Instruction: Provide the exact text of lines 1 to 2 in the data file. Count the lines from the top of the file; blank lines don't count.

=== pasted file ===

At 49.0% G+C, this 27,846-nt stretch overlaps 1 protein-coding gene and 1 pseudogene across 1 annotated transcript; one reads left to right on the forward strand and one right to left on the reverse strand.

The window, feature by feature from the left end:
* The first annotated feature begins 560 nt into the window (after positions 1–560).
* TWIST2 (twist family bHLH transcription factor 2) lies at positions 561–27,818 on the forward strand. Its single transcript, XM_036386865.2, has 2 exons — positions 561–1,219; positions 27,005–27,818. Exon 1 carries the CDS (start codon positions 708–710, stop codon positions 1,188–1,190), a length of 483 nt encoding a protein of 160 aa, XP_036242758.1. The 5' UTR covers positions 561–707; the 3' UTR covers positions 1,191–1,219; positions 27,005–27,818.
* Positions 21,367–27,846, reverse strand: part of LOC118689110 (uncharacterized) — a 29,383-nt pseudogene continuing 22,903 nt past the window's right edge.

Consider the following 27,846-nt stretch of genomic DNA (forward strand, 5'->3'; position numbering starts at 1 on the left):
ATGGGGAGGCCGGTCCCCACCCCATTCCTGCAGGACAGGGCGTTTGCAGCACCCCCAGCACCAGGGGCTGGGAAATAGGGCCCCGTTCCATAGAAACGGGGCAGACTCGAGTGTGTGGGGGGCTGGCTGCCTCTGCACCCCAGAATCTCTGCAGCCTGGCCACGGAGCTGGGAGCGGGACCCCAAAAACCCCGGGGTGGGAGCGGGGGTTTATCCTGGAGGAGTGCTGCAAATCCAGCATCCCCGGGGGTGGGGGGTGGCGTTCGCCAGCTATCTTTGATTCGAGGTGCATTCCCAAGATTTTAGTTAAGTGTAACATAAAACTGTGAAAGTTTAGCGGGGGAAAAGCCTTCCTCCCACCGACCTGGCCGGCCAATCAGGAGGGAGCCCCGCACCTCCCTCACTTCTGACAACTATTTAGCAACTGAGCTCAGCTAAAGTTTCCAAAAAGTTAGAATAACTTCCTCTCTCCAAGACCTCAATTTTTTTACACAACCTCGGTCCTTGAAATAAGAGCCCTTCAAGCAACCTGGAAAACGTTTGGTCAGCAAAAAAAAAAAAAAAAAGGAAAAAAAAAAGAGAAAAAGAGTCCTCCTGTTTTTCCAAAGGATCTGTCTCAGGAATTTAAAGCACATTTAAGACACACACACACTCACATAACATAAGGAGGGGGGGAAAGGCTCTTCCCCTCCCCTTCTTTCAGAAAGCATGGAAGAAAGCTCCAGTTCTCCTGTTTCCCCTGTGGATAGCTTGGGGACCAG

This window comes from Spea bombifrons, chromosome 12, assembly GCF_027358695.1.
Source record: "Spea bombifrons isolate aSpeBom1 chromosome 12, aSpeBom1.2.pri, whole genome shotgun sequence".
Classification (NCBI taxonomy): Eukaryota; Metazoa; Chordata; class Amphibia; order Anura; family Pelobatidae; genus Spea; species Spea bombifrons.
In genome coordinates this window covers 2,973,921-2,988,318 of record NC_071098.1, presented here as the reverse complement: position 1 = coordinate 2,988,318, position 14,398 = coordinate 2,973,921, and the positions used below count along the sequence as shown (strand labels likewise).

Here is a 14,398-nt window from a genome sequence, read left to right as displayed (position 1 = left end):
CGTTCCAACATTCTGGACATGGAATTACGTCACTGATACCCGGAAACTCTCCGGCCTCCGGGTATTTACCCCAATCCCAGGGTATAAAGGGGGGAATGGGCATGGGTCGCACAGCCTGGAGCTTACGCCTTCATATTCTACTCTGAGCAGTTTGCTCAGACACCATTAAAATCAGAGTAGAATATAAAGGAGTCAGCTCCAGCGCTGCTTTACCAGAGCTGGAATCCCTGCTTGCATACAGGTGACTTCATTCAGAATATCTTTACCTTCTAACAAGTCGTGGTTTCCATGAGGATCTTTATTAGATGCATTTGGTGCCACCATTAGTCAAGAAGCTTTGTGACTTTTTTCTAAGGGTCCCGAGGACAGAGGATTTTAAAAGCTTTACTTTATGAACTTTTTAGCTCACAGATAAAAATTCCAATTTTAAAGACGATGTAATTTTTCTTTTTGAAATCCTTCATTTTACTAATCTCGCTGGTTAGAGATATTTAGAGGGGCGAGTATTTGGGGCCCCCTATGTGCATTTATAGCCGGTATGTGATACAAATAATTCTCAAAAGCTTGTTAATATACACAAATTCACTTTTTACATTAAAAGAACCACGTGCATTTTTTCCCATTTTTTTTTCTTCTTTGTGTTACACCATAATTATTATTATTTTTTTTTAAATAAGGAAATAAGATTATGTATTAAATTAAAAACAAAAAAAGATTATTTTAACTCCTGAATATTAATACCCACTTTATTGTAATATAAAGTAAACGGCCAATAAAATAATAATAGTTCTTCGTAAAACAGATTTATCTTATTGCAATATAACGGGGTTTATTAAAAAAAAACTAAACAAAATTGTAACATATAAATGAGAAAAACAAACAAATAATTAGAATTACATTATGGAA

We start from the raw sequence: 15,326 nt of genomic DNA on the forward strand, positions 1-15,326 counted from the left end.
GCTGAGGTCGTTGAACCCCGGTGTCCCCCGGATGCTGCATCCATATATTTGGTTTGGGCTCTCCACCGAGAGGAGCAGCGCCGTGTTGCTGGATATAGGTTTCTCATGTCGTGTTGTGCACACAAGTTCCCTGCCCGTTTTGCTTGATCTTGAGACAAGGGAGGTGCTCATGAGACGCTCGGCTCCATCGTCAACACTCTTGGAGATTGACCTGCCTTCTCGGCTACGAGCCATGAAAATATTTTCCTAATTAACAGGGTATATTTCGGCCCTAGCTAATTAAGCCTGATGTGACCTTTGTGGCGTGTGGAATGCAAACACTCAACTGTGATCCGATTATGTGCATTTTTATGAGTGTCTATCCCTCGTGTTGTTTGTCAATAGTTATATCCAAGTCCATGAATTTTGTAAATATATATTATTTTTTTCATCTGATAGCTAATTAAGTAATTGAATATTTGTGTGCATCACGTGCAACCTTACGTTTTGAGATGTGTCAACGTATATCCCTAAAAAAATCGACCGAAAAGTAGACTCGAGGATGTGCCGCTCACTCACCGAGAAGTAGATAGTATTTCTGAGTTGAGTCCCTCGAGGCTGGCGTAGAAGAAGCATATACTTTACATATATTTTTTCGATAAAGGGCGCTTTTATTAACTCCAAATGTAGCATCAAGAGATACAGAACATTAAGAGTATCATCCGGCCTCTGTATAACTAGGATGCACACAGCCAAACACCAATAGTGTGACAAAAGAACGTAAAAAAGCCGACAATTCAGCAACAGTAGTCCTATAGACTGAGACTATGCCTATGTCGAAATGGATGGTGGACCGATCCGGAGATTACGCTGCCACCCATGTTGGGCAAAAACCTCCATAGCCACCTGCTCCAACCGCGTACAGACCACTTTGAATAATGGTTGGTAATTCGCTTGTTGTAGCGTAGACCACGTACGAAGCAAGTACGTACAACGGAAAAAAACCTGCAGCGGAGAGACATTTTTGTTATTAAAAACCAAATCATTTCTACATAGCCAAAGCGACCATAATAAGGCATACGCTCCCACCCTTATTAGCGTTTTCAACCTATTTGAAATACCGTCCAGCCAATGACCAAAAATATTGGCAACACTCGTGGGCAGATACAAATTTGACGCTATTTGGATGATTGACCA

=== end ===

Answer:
At 49.0% G+C, this 27,846-nt stretch overlaps 1 protein-coding gene and 1 pseudogene across 1 annotated transcript; one reads left to right on the forward strand and one right to left on the reverse strand.

The window, feature by feature from the left end: